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Alberta – allocation of lien security to subcontractors adjourned pending arbitration between owners and general contractor – #492

In Avli BRC Developments Inc v. BMP Construction Management Ltd, 2021 ABQB 412, Master Andrew R. Robertson Q.C. adjourned an application for costs claimed against security provided further to an order under Alberta’s Builders’ Lien Act, RSA 2000, c B-7, holding that he could not determine and allocate amounts owing to subcontractors or related costs until a pending arbitration decided the amounts owing between the building owners and the general contractor.

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Alberta – Arbitration Act does not incorporate court’s powers in Rules of Court to extend delays – #489

In Mailer v. Mailer, 2021 ABQB 423, Mr. Justice Michael J. Lema confirmed he had no authority to extend the delay in which to file an application for leave to appeal an arbitration award, noting that the “Arbitration Act [RSA 2000, c A-43] does not provide for extensions of the s. 46 deadlines, whether directly or indirectly e.g. by incorporating the extension powers in the [Alberta Rules of Court, Alta Reg 124/2010]”.  The party seeking to challenge the award had filed an appeal as of right within the thirty (30) day delay but did not seek leave within that delay. The parties had agreed that their award “shall be subject to an appeal only on question of law in accordance with s. 44(2) of the Arbitration Act” and Lema J. held that their addition of the phrase “in accordance with s. 44(2)” changed the meaning of the first eleven (11) words, imposing a leave requirement.  Though the party appealed in the relevant delay, he failed to comply with the requirements of section 44(2) to seek leave and Lema J. lacked authority to remedy that procedural decision.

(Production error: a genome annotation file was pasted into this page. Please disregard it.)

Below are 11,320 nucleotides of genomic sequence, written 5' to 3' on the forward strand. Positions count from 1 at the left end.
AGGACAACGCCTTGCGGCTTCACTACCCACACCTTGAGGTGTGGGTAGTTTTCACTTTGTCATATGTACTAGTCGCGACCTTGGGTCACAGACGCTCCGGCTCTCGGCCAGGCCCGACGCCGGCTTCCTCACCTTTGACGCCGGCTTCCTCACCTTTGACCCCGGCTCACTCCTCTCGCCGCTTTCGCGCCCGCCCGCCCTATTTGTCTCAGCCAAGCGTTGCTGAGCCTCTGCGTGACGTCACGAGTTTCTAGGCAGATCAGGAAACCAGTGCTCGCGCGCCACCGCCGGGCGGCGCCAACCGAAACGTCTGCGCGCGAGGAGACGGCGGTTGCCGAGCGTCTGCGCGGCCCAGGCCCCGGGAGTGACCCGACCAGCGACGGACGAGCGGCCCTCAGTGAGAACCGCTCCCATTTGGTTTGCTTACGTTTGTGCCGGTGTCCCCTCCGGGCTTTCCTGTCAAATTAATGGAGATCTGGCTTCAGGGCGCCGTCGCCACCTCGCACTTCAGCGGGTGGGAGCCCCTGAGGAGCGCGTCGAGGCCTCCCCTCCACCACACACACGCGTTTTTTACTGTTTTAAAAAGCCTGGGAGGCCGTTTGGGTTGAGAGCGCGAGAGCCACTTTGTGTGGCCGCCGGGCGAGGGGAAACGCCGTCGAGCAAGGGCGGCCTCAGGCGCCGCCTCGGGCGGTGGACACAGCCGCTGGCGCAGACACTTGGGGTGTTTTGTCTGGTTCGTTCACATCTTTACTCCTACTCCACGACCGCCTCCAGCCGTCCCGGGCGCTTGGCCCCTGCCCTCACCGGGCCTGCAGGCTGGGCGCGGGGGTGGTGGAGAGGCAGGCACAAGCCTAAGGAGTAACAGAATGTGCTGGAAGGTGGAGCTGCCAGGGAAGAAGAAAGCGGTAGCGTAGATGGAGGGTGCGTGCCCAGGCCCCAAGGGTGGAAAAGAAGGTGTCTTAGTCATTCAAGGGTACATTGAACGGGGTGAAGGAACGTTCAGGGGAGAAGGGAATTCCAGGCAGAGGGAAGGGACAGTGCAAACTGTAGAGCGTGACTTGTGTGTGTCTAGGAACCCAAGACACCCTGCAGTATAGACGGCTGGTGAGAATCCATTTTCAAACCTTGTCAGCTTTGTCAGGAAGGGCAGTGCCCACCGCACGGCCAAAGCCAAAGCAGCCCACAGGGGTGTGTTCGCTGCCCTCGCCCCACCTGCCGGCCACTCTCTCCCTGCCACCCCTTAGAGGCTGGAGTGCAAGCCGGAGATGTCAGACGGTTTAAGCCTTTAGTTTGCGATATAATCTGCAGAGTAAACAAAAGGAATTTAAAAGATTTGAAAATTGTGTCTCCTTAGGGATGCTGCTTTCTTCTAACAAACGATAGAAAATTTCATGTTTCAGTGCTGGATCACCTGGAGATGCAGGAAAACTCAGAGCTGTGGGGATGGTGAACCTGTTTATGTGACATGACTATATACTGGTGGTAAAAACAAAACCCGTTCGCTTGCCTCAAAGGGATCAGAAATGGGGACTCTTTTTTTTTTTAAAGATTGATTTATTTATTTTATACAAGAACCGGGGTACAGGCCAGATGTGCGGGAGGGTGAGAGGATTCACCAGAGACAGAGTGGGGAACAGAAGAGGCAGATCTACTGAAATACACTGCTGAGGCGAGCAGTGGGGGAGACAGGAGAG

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Alberta – absent summary judgment motion, stay granted because summary judgment exemption is premature – #481

In Melcor Reit Limited Partnership (Melcor Reit GP Inc) v. TDL Group Corp (Tim Hortons), 2021 ABQB 379, Master W. Scott Schlosser stayed a proceeding because plaintiff’s reliance on the summary judgment exemption in section 7(2)(e) of Alberta’s Arbitration Act, RSA 2000, c A-43 was “at the very least premature”.  Master Schlosser held that a party resisting referral to arbitration under section 7(2)(e) must have first filed a summary judgment application and, until doing so, the exemption was not in issue.  Master Schlosser also contrasted the state of summary judgment principles applicable when the Arbitration Act was first introduced and the current status of those principles following Hryniak v. Mauldin, 2014 SCC 7 (CanLII), [2014] 1 SCR 87.  He noted that “[s]omething now suitable for Summary Judgment is quite different from what might have been suitable when Section 7(2)(e) of the Arbitration Act was passed into law” and “[a]n expansive reading of summary disposition is likely much wider than what was originally intended by the Act”.